Fiat May Increase Chrysler Stake Above 50%, But Won’t Merge Operations

By Chris Haak

Fiat and Chrysler CEO (though not Fiat/Chrysler CEO) Sergio Marchionne told reporters in Milan, on the sidelines of an event to celebrate the split of Fiat into two pieces, that if Chrysler launched its expected IPO around the middle of this year, Fiat could ultimately increase its stake in the smallest US-based automaker up to 51 percent prior to the IPO.  Currently, Fiat owns 20 percent of Chrysler Group LLC.

Fiat will receive 15 percent more of Chrysler (to 35 percent total) if the company meets certain operational benchmarks, which include making a small engine in the US (which it’s doing for the Mexico-built Fiat 500), meets sales objectives outside North America, and sells a domestically made car in the US that gets over 40 miles per gallon.  If Fiat repays government loans from Canada and the US before 2013, the company has the option to buy another 16 percent of Chrysler, which would bring the total potential ownership stake up to 51 percent.

However, on a related note,  Marchionne also noted that he didn’t expect that Chrysler’s operations would be merged into Fiat, implying that the companies will maintain separate management structures.  In many ways, this sounds fairly similar to the alliance strategy employed by Nissan and Renault CEO Carlos Ghosn; the two companies cooperate quite a bit, and share a CEO, but remain independent companies.  In the Nissan-Renault situation, however, there is cross-shareholding; it’s unclear whether Chrysler would own a stake in Fiat even near the size of Fiat’s stake in Chrysler, if any.  The Nissan/Renault alliance (not a Renault Alliance, mind you) also actually counts Daimler AG as a partner, though its operations are less integrated with the other two at this stage.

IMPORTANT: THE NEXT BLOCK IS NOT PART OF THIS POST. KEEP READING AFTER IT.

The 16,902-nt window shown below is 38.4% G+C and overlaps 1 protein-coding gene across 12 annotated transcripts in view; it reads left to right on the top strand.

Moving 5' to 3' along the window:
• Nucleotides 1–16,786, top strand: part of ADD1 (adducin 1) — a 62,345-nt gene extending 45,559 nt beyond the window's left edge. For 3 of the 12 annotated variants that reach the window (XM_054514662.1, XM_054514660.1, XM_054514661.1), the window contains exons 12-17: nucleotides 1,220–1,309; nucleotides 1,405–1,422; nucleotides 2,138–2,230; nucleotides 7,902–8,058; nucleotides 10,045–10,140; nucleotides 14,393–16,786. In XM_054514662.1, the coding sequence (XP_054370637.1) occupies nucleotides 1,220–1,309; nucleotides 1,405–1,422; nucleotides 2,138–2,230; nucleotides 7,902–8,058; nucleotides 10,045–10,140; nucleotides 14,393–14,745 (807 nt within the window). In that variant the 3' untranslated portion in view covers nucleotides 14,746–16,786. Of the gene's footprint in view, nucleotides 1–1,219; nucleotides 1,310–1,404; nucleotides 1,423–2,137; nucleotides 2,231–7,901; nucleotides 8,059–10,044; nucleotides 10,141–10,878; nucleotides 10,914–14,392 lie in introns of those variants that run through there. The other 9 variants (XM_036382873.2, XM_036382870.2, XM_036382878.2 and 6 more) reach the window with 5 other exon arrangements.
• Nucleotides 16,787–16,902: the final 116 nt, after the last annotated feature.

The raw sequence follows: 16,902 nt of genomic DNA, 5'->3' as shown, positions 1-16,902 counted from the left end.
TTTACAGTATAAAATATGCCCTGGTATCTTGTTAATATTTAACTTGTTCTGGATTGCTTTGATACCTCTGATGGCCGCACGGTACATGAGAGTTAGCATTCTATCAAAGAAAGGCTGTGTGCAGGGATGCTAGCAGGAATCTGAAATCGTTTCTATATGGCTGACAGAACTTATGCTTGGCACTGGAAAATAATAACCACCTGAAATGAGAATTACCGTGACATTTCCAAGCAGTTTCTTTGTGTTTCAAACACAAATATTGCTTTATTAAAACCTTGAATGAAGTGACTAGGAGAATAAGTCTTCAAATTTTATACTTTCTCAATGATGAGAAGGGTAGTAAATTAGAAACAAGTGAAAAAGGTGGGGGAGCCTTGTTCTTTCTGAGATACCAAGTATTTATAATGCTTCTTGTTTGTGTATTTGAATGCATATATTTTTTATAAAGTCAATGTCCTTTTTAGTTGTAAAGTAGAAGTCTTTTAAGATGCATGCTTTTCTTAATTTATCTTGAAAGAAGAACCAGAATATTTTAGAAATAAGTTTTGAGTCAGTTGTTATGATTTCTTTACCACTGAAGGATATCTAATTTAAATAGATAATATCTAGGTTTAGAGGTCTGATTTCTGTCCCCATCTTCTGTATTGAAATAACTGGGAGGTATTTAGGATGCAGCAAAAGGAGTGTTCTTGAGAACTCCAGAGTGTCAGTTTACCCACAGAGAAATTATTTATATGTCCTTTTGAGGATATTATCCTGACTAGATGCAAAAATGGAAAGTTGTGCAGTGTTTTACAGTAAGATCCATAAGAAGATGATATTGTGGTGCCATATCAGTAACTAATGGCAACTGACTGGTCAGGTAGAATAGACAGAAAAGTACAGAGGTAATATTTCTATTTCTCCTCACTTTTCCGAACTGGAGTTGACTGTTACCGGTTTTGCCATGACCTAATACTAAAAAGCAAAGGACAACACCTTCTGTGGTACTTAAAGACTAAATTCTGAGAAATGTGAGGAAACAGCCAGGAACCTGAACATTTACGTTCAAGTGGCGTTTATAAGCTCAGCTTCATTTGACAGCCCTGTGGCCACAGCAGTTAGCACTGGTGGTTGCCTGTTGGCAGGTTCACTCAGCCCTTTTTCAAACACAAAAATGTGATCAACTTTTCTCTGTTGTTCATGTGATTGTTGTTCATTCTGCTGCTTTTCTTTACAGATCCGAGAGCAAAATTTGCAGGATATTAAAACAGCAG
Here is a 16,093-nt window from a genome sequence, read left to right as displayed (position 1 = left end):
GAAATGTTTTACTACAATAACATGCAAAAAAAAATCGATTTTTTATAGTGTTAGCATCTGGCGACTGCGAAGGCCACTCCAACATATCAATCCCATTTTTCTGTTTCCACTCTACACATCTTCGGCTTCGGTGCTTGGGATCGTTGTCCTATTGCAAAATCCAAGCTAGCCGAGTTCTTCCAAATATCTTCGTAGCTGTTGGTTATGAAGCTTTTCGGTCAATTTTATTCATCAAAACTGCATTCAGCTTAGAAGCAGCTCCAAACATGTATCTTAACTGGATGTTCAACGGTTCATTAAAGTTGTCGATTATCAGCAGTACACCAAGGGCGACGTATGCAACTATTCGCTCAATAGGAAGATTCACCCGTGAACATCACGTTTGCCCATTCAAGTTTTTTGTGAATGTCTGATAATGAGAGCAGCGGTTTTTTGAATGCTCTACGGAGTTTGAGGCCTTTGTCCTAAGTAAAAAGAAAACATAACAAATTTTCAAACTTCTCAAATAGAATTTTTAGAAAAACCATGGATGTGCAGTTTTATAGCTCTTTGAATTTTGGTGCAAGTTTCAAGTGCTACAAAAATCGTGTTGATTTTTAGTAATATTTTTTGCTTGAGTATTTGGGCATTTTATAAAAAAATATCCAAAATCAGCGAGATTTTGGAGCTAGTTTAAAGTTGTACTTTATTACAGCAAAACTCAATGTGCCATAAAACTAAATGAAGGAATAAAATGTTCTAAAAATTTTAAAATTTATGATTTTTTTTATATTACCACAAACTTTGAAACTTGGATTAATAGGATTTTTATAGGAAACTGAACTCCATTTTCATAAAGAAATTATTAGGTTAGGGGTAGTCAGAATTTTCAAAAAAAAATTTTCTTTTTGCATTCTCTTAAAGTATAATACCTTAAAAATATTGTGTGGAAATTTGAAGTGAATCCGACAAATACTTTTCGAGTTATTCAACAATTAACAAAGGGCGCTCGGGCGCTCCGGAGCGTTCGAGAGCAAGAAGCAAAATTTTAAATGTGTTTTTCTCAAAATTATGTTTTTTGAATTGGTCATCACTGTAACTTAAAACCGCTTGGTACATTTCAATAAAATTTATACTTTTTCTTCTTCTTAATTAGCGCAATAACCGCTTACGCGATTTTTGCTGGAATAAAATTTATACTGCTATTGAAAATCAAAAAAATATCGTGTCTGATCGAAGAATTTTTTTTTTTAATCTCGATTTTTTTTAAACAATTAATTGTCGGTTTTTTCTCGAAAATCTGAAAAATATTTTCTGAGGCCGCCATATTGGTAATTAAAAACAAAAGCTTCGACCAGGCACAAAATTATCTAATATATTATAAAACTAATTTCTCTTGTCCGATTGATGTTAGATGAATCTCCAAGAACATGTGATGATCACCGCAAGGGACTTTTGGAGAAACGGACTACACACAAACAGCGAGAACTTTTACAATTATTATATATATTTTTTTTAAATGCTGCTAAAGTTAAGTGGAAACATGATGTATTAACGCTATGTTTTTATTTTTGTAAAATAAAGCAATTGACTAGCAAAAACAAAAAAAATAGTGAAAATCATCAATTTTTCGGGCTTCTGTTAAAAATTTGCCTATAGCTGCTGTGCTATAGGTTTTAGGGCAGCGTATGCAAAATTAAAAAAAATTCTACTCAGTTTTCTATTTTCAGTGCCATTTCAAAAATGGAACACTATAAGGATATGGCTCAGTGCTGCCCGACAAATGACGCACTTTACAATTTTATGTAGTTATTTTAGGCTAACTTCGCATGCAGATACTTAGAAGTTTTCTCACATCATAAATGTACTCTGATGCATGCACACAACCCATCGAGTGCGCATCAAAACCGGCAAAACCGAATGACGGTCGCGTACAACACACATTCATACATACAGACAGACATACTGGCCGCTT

In other Fiat news, as of January 1, the company completed its split into two distinct firms, with separate stock-exchange listings.  Fiat’s industrial group, which produces tractors and trucks, became one firm, and Fiat’s automotive group is another firm.  In an early sign that perhaps shareholder value had been unlocked by the split, combining the two companies’ individual share prices yielded a price on today of €16.12(€8.87 for Fiat Industrial and €7.25 for Fiat), higher than the €15.43 price that the combined entitiy traded for on December 30, its last trading day before the New Year’s holiday.

Author: Chris Haak

Chris is Autosavant's Managing Editor. He has a lifelong love of everything automotive, having grown up as the son of a car dealer. A married father of two sons, Chris is also in the process of indoctrinating them into the world of cars and trucks.

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